Phil Rogers

Out of blue? Royals' success shouldn't be surprising

Out of blue? Royals' success shouldn't be surprising

ANAHEIM -- They did it again, didn't they?

Those Kansas City Royals surprised us again. But let's make this the last time.

Yes, the Royals won a game they probably should have lost on Thursday night, shocking the top-seeded Angels, 3-2, in 11 innings in the American League Division Series opener. They used eight pitchers, made four gravity-defying catches in the outfield and wound up with the same number of hits, the last of which was Mike Moustakas' leadoff homer in the 11th inning.

And down went the Angels of Mike Trout, Albert Pujols and Josh Hamilton, the talented trio with $509.5 million in guaranteed salaries -- that trio a combined 0-for-13 with two walks in their 15 trips to the plate.

Very impressive, for sure. But despite the disparity in paychecks, this wasn't some middle-of-the-pack team like Minnesota or Brooklyn beating the Miami Heat. Hardly.

  Date Time Matchup/Result Network
Gm 1 Oct. 2   KC 3, LAA 2 video
Gm 2 Oct. 3   KC 4, LAA 1 video
Gm 3 Oct. 5   KC 8, LAA 3 video

Here's something you might not know about the Royals: Since July 22, they have a 43-23 record, including a comeback for the ages to beat the A's in Tuesday's Wild Card Game. That's not just good; it's the best in the Major Leagues.

"It shows the heart in this team,'' first baseman Eric Hosmer said. "That Wild Card Game was a great example of that. We got behind quickly and we were fighting until the end. When we had that players-only meeting in Chicago [on July 22], as a team that's our goal -- from that day on to be the best team in baseball. This team has the ability to forget pretty good. In this game you have to have it.''

Two catches by center fielder Lorenzo Cain and two more by right fielder Nori Aoki were instrumental in stealing a victory when the Angels stranded eight men on base after the fifth inning, when David Freese's home run had tied the score 2-2. The Angels were 0-for-7 with runners in scoring position in innings six through nine as starter Jason Vargas and relievers Brandon Finnegan, Wade Davis, Tim Collins and Jason Frasor got one big out after another.

"That's what we do,'' Cain said. "Sometimes you struggle swinging the bats. We faced a tough pitcher in [Jered] Weaver tonight. We knew it was going to be a close ballgame. Defensively we definitely stepped up and we got the win. That was huge.''

Oh, yes, the Angels were starting Weaver, their ace. For the Royals to beat him with their ace, James Shields, lined up to go in Game 3 on Sunday in Kansas City puts them in an enviable position. If rookie Yordano Ventura is as tough in Game 2 as he can be, Shields could get a chance to close out a sweep of the AL's winningest team.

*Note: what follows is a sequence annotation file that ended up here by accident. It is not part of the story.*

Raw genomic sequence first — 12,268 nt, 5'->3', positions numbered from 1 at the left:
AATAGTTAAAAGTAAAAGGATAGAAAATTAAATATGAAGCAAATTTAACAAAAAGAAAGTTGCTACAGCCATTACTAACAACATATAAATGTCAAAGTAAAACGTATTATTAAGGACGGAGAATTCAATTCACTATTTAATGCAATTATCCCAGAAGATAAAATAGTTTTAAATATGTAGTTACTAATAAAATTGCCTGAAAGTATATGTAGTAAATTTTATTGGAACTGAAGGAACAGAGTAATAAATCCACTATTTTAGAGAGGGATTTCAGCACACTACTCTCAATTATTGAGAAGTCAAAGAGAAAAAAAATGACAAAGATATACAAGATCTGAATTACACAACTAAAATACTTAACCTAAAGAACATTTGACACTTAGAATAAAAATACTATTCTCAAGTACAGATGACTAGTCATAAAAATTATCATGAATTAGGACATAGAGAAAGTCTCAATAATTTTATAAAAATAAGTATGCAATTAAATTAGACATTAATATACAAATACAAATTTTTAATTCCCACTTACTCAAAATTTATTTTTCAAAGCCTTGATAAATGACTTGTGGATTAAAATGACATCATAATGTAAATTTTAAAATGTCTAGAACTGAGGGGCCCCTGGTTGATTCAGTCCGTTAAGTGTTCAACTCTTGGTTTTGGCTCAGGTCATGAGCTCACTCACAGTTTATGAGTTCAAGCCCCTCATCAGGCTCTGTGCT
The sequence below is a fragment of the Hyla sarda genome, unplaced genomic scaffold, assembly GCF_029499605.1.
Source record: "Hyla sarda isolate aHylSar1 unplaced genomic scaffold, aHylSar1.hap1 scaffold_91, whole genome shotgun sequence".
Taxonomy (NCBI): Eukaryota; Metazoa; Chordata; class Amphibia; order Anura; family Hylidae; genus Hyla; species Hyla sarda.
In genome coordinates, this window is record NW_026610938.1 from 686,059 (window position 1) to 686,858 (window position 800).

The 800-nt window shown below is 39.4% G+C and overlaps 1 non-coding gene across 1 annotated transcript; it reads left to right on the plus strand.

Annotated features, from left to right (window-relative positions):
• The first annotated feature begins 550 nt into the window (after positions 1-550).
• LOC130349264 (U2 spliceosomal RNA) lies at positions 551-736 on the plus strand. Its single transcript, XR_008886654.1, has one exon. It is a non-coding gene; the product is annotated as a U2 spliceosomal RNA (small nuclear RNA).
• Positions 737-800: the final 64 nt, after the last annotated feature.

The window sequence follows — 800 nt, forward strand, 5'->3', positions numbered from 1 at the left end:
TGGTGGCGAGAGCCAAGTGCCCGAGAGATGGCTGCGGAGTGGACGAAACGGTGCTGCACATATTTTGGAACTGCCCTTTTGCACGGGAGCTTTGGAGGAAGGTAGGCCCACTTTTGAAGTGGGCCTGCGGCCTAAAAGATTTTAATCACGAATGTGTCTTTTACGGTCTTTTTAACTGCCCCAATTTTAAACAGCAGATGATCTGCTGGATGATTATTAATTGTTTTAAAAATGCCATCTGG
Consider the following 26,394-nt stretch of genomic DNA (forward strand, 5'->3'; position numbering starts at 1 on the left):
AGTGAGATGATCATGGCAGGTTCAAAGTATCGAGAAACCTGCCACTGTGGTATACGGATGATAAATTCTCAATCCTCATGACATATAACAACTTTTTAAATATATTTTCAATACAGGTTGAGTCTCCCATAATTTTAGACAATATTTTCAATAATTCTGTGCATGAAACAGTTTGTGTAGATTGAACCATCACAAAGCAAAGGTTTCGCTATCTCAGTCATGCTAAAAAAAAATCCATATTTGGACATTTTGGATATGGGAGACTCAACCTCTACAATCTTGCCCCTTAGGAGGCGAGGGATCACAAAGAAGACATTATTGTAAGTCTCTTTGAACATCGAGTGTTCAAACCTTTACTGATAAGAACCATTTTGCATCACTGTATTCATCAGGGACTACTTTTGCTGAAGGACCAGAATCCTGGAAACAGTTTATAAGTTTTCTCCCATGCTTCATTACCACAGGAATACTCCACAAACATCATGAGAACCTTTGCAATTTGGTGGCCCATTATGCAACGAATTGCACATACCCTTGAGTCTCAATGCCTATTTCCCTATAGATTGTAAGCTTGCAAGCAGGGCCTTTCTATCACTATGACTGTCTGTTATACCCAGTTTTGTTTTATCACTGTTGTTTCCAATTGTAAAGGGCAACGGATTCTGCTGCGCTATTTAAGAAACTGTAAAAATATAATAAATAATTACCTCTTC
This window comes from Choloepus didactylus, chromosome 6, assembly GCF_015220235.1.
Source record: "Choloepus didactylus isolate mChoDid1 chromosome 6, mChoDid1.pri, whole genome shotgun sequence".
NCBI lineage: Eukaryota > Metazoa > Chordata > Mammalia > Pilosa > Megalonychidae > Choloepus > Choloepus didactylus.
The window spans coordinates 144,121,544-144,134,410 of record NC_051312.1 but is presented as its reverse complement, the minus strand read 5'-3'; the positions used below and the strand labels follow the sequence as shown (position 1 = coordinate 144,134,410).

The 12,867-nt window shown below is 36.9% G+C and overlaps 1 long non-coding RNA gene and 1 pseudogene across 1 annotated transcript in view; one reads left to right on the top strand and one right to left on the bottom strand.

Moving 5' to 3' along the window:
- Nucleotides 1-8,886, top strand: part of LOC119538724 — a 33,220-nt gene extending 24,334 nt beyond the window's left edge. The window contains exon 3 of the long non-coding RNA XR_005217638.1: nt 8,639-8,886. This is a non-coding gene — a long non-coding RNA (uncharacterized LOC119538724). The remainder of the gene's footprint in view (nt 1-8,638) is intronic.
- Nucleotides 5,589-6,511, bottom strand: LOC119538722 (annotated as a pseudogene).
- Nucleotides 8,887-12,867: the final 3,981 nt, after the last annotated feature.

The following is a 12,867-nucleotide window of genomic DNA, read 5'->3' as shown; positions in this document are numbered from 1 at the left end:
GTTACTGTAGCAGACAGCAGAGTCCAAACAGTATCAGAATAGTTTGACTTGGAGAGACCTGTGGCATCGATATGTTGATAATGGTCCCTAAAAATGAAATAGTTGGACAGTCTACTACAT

"They had their guy going tonight,'' Hosmer said. "It's huge to pull this one out. We've got Ventura going tomorrow, who we feel pretty confident with. Taking the first game is always huge. Coming out tomorrow, we like our matchup. That would be big momentum heading back home.''

Weaver and relievers Joe Smith and Huston Street retired 16 straight Royals at one point. Pinch-runner Terrance Gore had the only stolen base for Kansas City, which had seven players with steals against the A's, but the Royals' athleticism showed up in other ways.

Cain's leaping catch at the wall to rob leadoff man Kole Calhoun set the tone.

"When he hit it, I wasn't sure if it was going to go high off the wall,'' Cain said. "I didn't think it was going to go out [of the park] but I thought it might go high off the wall. So I just tried to make a good read, try to jump my 36, 37-inch vert and make a play. I had to throw that in there.''

Cain took a hit away from Erick Aybar with a sliding catch in the second inning. But the two plays by Aoki, neither as graceful as Cain's two catches, were the real game-changers.

With two outs and men on first and second in the sixth, Howie Kendrick hit a drive to the wall that split Cain and Aoki. Cain thought it was his ball and leaped to catch it but didn't get a glove on it. Somehow Aoki slid behind him to make a catch just before the ball caromed off the wall, most likely for a two-run double, maybe a triple.

"I completely whiffed on the ball, missed it, but he came through,'' Cain said. "It was a huge catch.''

Aoki ran a long way with a twisting route -- one analyst called it a perfectly executed curl pattern -- to make a waist-high grab of a long, high drive to the warning track by C.J. Cron to end the seventh inning. That catch left the go-ahead run stranded at third base.

"He's [usually] a lot smoother than that,'' Hosmer said.

When Moustakas homered off Fernando Salas, manager Ned Yost probably thought, "about time.'' The Angels have out-homered the Royals 12-2 in seven games this season, yet it's the Royals who have won four times.

They're not winning with smoke and mirrors either. They're winning with pitching, defense and an ability to manufacture runs. That's not a whole lot different than the kind of team that was in residence at Kauffman Stadium in 1985, and nobody blinked an eye when it won the World Series.

We probably shouldn't read too much into one game -- two if you include the 9-8 victory over Oakland in the Wild Card Game -- but hang around the Royals long enough and they'll steal your heart. They might steal a lot more than that before they're done.

Phil Rogers is a columnist for This story was not subject to the approval of Major League Baseball or its clubs.